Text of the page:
You may also need to check the following for certain goods imported from China:
- Goods subject to various anti-dumping and countervailing duties. Anti- dumping rules apply to goods which are sold less than their fair value in Canada which may result in hurting indigenous companies. Countervailing duties are applied by World Trade Organisation(WTO) to neutralize the negative effects of subsidies.
- Determine whether the exporter knows how to fumigate wood products. This is to prevent pests from making their way into Canada. As an importer you need fumigation certificate, otherwise goods are shipped back to China.
- It’ the duty of the importer to check whether goods imported are counterfeit or pirated. You should check whether goods are subject to any trademarks and intellectual rights and dues have being paid to owners. You can check original copy of good against e you suspect to be pirated. The packaging and spelling usually is incorrect example “Adidus” instead of “Addidas”.
Some common products imported from China include: Motor vehicles, iron and steel, plastics, clothing, and footwear, furniture, toys, power and electrical equipment.
You would need to check with your individual province on to see what regulations and controls are imposed. The CBSA website has a list of controlled goods.
Firemans, drugs, used vehicles, mattresses, etc are some goods that are illegal and no import licenses are granted to import such things from China to Canada.
Determine whether to use a licensed customs broker
You can be choose to prepare your own import documentation directly with the Canada border services agency or you may hire a licensed customs broker to act as your agent. This is largely optional, but if you lack the expertise and lack the time, a broker comes in handy.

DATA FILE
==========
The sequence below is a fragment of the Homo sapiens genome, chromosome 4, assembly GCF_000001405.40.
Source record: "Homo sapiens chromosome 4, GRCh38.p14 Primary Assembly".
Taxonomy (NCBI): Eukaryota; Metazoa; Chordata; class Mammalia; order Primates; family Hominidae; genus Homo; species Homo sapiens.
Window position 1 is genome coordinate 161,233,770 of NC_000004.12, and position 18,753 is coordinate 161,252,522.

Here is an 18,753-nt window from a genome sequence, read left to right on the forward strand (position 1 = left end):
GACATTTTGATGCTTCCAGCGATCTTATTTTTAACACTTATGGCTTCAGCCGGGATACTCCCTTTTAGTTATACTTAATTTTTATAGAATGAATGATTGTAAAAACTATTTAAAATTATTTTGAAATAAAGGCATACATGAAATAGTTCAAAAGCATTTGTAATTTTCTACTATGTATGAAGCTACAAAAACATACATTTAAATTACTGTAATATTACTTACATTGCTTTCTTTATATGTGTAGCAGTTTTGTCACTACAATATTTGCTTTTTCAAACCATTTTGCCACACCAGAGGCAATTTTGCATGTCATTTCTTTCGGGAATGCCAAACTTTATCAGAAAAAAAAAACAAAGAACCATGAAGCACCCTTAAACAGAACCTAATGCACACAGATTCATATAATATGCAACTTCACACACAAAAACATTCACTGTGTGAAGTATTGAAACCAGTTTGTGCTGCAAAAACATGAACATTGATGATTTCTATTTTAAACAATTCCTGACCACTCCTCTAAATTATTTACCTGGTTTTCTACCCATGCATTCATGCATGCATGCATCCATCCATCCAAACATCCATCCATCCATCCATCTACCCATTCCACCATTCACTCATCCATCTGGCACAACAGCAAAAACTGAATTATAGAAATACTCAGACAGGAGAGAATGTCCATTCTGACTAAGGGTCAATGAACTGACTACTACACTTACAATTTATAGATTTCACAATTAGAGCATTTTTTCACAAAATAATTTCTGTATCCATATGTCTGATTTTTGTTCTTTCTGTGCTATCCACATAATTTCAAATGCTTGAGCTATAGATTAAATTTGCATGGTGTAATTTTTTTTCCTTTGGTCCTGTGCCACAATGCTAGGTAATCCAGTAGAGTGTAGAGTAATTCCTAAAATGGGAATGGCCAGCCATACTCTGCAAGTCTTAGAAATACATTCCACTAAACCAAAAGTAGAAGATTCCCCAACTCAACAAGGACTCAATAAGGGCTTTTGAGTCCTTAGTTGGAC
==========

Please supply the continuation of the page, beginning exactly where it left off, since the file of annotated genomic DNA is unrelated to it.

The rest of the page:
A Canadian licensed broker carries the following responsibilities
- Obtaining the release of imported goods
- Paying any due duties and taxes
- Preparation of necessary documents, maintaining and submitting them to relevant authorities.
- They also respond to CBSA queries on your behalf
- Determine permits, regulations for each good being imported
Classification of goods
You need to determine the correct tarrif classification number. These number plus the country of origin are used to determine the rate of duty to be paid. The country of origin may be different with the country of manufacture or assembly. Taxes may apply to different parts of a product.
You should be issued with a 10 digit HS code that identifies your product. The HS code is universal at 6-digit level.
The tax payable when importing goods include: federal portion (GST), excise tax and excise duty. For imported goods you only pay the GST taxes if you reside in a province that charges HST (Harmonized provincial taxes).Check which goods are zero-rated like medical supplies,basic groceries, agriculture and fishing goods. If your goods are tax exempt, you must quote the tax exemption code on your import documentation.
Excise tax amplies on: automobile air conditioners, certain vehicles designated for use as passenger vehicles and certain fuels. Excise duty applies to tobacco and certain alcohol products.